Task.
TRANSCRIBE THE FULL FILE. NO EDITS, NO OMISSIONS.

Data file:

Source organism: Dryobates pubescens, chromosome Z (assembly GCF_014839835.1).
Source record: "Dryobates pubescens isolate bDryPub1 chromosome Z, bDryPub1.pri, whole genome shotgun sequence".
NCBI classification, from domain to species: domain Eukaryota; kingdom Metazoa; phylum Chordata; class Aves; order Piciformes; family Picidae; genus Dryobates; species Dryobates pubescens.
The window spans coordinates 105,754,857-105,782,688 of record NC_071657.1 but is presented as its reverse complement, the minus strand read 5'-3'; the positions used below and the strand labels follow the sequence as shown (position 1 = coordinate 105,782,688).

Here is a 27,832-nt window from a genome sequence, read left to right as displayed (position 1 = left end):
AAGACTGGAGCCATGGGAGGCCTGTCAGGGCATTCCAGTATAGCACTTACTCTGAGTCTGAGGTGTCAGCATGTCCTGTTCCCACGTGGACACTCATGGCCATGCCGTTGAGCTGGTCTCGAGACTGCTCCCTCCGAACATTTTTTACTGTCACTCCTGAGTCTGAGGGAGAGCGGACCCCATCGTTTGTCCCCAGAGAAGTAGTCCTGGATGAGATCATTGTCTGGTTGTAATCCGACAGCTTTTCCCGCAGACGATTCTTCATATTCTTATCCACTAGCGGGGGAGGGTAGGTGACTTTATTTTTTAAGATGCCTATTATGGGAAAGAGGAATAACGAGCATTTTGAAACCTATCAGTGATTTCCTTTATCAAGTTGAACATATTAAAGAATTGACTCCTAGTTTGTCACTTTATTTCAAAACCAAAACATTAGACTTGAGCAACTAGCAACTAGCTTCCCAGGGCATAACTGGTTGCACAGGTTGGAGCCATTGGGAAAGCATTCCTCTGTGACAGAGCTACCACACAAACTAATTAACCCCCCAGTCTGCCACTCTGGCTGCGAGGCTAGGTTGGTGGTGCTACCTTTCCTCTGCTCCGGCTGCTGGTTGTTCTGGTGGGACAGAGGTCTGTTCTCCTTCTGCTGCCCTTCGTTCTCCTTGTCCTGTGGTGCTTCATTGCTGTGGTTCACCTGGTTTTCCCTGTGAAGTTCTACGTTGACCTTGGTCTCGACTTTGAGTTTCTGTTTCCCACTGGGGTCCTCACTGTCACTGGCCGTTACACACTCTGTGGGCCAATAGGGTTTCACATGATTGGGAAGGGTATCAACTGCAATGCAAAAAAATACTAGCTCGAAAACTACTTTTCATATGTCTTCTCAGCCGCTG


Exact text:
Source organism: Dryobates pubescens, chromosome Z (assembly GCF_014839835.1).
Source record: "Dryobates pubescens isolate bDryPub1 chromosome Z, bDryPub1.pri, whole genome shotgun sequence".
NCBI classification, from domain to species: domain Eukaryota; kingdom Metazoa; phylum Chordata; class Aves; order Piciformes; family Picidae; genus Dryobates; species Dryobates pubescens.
The window spans coordinates 105,754,857-105,782,688 of record NC_071657.1 but is presented as its reverse complement, the minus strand read 5'-3'; the positions used below and the strand labels follow the sequence as shown (position 1 = coordinate 105,782,688).

Here is a 27,832-nt window from a genome sequence, read left to right as displayed (position 1 = left end):
AAGACTGGAGCCATGGGAGGCCTGTCAGGGCATTCCAGTATAGCACTTACTCTGAGTCTGAGGTGTCAGCATGTCCTGTTCCCACGTGGACACTCATGGCCATGCCGTTGAGCTGGTCTCGAGACTGCTCCCTCCGAACATTTTTTACTGTCACTCCTGAGTCTGAGGGAGAGCGGACCCCATCGTTTGTCCCCAGAGAAGTAGTCCTGGATGAGATCATTGTCTGGTTGTAATCCGACAGCTTTTCCCGCAGACGATTCTTCATATTCTTATCCACTAGCGGGGGAGGGTAGGTGACTTTATTTTTTAAGATGCCTATTATGGGAAAGAGGAATAACGAGCATTTTGAAACCTATCAGTGATTTCCTTTATCAAGTTGAACATATTAAAGAATTGACTCCTAGTTTGTCACTTTATTTCAAAACCAAAACATTAGACTTGAGCAACTAGCAACTAGCTTCCCAGGGCATAACTGGTTGCACAGGTTGGAGCCATTGGGAAAGCATTCCTCTGTGACAGAGCTACCACACAAACTAATTAACCCCCCAGTCTGCCACTCTGGCTGCGAGGCTAGGTTGGTGGTGCTACCTTTCCTCTGCTCCGGCTGCTGGTTGTTCTGGTGGGACAGAGGTCTGTTCTCCTTCTGCTGCCCTTCGTTCTCCTTGTCCTGTGGTGCTTCATTGCTGTGGTTCACCTGGTTTTCCCTGTGAAGTTCTACGTTGACCTTGGTCTCGACTTTGAGTTTCTGTTTCCCACTGGGGTCCTCACTGTCACTGGCCGTTACACACTCTGTGGGCCAATAGGGTTTCACATGATTGGGAAGGGTATCAACTGCAATGCAAAAAAATACTAGCTCGAAAACTACTTTTCATATGTCTTCTCAGCCGCTG